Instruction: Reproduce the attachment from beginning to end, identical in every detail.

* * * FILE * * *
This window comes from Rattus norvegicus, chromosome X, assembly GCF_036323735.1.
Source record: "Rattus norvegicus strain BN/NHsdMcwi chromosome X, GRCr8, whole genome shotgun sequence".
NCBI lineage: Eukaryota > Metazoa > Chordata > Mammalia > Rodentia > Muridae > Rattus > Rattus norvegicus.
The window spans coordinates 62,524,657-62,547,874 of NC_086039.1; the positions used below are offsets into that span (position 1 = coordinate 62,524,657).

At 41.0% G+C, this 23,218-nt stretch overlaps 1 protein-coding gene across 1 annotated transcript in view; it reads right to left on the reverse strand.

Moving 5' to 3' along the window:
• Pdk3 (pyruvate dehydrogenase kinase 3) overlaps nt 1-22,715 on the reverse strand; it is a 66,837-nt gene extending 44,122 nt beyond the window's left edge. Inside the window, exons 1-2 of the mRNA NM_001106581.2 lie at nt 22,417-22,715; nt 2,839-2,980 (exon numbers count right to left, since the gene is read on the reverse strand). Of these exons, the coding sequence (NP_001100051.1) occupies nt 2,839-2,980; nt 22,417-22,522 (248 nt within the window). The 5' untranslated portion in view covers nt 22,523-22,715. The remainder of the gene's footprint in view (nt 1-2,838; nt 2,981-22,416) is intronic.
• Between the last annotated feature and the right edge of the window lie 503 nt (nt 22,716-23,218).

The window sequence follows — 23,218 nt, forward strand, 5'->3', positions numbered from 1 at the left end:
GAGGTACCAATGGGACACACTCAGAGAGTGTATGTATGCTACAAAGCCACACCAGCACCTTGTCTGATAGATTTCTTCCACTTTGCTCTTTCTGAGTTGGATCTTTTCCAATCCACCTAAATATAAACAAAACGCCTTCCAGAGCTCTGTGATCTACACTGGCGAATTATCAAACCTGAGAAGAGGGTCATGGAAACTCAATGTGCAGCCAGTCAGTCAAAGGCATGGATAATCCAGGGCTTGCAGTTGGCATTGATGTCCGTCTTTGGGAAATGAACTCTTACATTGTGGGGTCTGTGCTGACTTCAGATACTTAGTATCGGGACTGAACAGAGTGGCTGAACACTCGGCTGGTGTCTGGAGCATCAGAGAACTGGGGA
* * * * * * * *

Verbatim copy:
This window comes from Rattus norvegicus, chromosome X, assembly GCF_036323735.1.
Source record: "Rattus norvegicus strain BN/NHsdMcwi chromosome X, GRCr8, whole genome shotgun sequence".
NCBI lineage: Eukaryota > Metazoa > Chordata > Mammalia > Rodentia > Muridae > Rattus > Rattus norvegicus.
The window spans coordinates 62,524,657-62,547,874 of NC_086039.1; the positions used below are offsets into that span (position 1 = coordinate 62,524,657).

At 41.0% G+C, this 23,218-nt stretch overlaps 1 protein-coding gene across 1 annotated transcript in view; it reads right to left on the reverse strand.

Moving 5' to 3' along the window:
• Pdk3 (pyruvate dehydrogenase kinase 3) overlaps nt 1-22,715 on the reverse strand; it is a 66,837-nt gene extending 44,122 nt beyond the window's left edge. Inside the window, exons 1-2 of the mRNA NM_001106581.2 lie at nt 22,417-22,715; nt 2,839-2,980 (exon numbers count right to left, since the gene is read on the reverse strand). Of these exons, the coding sequence (NP_001100051.1) occupies nt 2,839-2,980; nt 22,417-22,522 (248 nt within the window). The 5' untranslated portion in view covers nt 22,523-22,715. The remainder of the gene's footprint in view (nt 1-2,838; nt 2,981-22,416) is intronic.
• Between the last annotated feature and the right edge of the window lie 503 nt (nt 22,716-23,218).

The window sequence follows — 23,218 nt, forward strand, 5'->3', positions numbered from 1 at the left end:
GAGGTACCAATGGGACACACTCAGAGAGTGTATGTATGCTACAAAGCCACACCAGCACCTTGTCTGATAGATTTCTTCCACTTTGCTCTTTCTGAGTTGGATCTTTTCCAATCCACCTAAATATAAACAAAACGCCTTCCAGAGCTCTGTGATCTACACTGGCGAATTATCAAACCTGAGAAGAGGGTCATGGAAACTCAATGTGCAGCCAGTCAGTCAAAGGCATGGATAATCCAGGGCTTGCAGTTGGCATTGATGTCCGTCTTTGGGAAATGAACTCTTACATTGTGGGGTCTGTGCTGACTTCAGATACTTAGTATCGGGACTGAACAGAGTGGCTGAACACTCGGCTGGTGTCTGGAGCATCAGAGAACTGGGGA